Friday, December 12, 2014

Pride: Strong wall and poisoned well

The poster boy for pride doesn't represent my pride well.
I've always thought that pride was like what we see in Disney movies: a boastful character with a pumped-up chest, usually wearing bright red and demanding attention from everyone around him. Picture Gaston from Beauty and the Beast. They're full of themselves, they're the best at everything and  tend to be woefully unbearable.

But I've begun to see pride differently. Pride might be what makes you turn down food stamps, or keep quiet about depression. It is holds silent the cries of people who are too afraid to look weak and instead bury themselves in all the good-looking things they can muster.

Basically, pride is a refusal to admit to my shortcomings and become vulnerable.

That's a little eye opening, isn't it? Pride is a crippling, undermining disease. It keeps me isolated in more ways than one, filling my heart with fear of my wrongdoings being unearthed. The result isn't safety or protection. All that happens is that, over time, the seeds of doubt, loneliness, depression and darkness take hold and grow into strongholds. The longer they grow, the more embarrassing they become and so we build our prideful little walls even higher.

"Look at my mighty fortress," I might tell my friends. "Look how tough the gate is, and how sturdy the foundation!"

All the while, there's a death spreading through the well water, poisoning the occupants. And if I'm so terrified of coming out of my shell, I'll waste away and not improve.

Why the siege? Fear of judgement, maybe. It's easier to tell my problems to a stranger than to a friend -- there's no accountability, and no reason for them to look at me any differently. There's zero vulnerability in a meeting like that, and the sole benefit is to simply get the words off my chest and go about my business.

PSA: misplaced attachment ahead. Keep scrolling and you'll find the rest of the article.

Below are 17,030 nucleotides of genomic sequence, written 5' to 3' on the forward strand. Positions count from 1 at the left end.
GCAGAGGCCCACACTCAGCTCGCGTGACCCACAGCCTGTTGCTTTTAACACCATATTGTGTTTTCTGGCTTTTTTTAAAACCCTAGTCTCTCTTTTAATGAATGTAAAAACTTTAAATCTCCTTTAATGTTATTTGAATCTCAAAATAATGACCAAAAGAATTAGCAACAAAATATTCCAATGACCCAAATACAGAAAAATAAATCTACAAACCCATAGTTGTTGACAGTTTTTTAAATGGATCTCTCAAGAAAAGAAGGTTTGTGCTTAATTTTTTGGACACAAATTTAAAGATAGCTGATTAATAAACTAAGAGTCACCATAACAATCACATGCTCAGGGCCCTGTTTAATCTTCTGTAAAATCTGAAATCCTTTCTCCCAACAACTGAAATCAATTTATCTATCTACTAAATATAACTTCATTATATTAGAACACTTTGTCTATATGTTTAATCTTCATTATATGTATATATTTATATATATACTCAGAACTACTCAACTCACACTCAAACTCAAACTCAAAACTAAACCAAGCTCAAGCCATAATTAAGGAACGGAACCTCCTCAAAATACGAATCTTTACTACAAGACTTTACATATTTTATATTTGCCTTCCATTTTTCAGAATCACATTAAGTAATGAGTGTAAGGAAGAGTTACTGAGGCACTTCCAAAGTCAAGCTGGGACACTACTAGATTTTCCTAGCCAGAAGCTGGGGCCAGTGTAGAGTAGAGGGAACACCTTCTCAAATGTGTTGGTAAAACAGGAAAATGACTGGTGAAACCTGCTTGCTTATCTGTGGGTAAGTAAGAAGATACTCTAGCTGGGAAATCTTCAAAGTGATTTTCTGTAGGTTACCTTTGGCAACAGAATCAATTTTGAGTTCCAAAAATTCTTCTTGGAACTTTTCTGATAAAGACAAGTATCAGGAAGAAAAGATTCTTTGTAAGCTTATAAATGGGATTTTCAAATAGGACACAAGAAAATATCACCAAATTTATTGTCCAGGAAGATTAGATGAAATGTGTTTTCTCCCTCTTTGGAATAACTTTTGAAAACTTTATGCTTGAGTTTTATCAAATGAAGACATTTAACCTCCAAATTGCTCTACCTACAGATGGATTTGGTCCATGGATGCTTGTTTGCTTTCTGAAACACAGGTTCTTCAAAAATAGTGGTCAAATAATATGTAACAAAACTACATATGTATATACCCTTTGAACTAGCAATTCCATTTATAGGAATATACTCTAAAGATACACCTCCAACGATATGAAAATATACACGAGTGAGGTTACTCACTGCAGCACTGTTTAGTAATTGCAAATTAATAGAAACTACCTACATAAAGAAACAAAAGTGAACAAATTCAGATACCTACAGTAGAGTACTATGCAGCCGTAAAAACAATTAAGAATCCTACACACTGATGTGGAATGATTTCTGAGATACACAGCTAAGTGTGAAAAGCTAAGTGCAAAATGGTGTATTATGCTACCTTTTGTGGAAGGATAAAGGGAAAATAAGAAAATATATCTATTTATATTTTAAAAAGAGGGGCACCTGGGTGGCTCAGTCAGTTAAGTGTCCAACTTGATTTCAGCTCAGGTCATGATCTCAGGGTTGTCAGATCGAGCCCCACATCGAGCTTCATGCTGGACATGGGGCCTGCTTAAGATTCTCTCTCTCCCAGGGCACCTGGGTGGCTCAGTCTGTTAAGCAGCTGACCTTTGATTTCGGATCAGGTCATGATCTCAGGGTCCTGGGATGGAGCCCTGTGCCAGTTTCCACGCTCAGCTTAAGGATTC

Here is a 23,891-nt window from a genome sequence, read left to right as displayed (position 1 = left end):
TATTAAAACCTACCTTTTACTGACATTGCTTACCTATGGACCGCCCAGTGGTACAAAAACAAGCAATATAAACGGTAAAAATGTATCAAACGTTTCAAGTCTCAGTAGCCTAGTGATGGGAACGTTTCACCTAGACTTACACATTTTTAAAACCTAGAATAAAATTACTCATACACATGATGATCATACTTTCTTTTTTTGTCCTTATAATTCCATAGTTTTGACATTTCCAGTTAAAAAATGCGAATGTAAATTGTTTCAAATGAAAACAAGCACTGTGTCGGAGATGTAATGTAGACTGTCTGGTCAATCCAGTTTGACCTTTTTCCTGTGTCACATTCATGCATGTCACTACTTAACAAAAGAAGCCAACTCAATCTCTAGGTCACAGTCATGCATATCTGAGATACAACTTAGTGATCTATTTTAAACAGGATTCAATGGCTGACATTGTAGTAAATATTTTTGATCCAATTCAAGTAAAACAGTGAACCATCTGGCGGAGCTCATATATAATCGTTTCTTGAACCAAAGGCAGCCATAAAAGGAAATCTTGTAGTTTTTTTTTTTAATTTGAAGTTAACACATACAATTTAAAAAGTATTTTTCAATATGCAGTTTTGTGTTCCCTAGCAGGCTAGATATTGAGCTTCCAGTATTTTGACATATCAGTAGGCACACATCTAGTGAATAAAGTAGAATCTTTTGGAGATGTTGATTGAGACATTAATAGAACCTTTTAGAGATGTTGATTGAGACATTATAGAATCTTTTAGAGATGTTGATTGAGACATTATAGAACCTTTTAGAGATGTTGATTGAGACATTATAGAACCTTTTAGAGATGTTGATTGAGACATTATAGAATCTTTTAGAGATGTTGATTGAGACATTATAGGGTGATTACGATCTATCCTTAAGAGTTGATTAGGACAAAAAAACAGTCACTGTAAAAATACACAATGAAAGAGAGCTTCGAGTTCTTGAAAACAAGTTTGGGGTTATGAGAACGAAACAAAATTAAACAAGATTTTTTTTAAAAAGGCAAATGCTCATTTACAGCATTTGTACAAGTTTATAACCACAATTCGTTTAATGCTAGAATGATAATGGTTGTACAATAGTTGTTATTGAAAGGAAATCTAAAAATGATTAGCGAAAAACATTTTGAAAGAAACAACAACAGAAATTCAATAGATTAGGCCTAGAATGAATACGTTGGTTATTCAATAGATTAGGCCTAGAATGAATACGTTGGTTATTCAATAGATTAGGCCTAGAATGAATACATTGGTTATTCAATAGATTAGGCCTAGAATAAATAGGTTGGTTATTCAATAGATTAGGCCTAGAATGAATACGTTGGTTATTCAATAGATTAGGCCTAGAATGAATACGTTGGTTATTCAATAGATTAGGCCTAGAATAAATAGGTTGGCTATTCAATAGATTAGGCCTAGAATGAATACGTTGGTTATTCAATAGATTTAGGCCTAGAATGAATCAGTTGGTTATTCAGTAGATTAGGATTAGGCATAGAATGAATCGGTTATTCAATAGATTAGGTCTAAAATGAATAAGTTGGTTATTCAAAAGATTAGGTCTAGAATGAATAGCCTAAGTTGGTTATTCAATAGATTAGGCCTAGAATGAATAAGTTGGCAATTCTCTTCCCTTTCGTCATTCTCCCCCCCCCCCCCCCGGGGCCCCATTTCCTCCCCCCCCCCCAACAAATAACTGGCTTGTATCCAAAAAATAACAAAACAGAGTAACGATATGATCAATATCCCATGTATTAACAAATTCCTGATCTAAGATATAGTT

But the poison is still in the well.

And I think that's why Christ told us to seek the fellowship of other believers. The disciples were in a group of 12, not each one on his own. The missionaries in the early church often went in pairs, not alone. The early church worshiped together, ate together, prayed together and died together.

It's like I wrote about a few weeks — months? — ago: the lone sheep will get picked off by the wolf. That post was talking about clinging to God, but I think the wisdom goes just as far when referring to other believers. I can't sit on an island and hope to see any change.

Here's where pride rears its head once again: I'll pray and ask God for things reluctantly, feeling guilty because I'm somehow not worthy or not good enough to ask — yet. Give me some time, God, and I'll have worked hard and cleaned myself up. Then you can take over.

Except it doesn't work that way. I won't ever get to the point where I'm good enough, and while that doesn't warrant throwing up my hands in defeat, it does mean I should be transparent with God from the beginning.

What is the point of pride, anyway? A prideful person sets themselves apart from others. The longer you stay that way, the more people begin to believe that you're alright on your own, even when you're not. The longer I stay this way, the more I begin to believe I can handle my problems, even when I can't.

I was going to type out a little prayer for me to remember and attempt to live by, and it was going to begin with something along the lines of asking God to cut down my pride and humble me. And even though it's with growth and healing in mind, that's terrifying — and rather so. Being humbled and made vulnerable to others is a scary thought for me, which again gives credence to the idea of pride being a response to fear.

For me, then, this is more appropriate:

Lord make me brave enough to become vulnerable, and help me to see my growth and rebuilding in spite of the fear vulnerability brings. Help me to be humble enough to ask for help when I need it, and to seek fellowship in order to stay that way.

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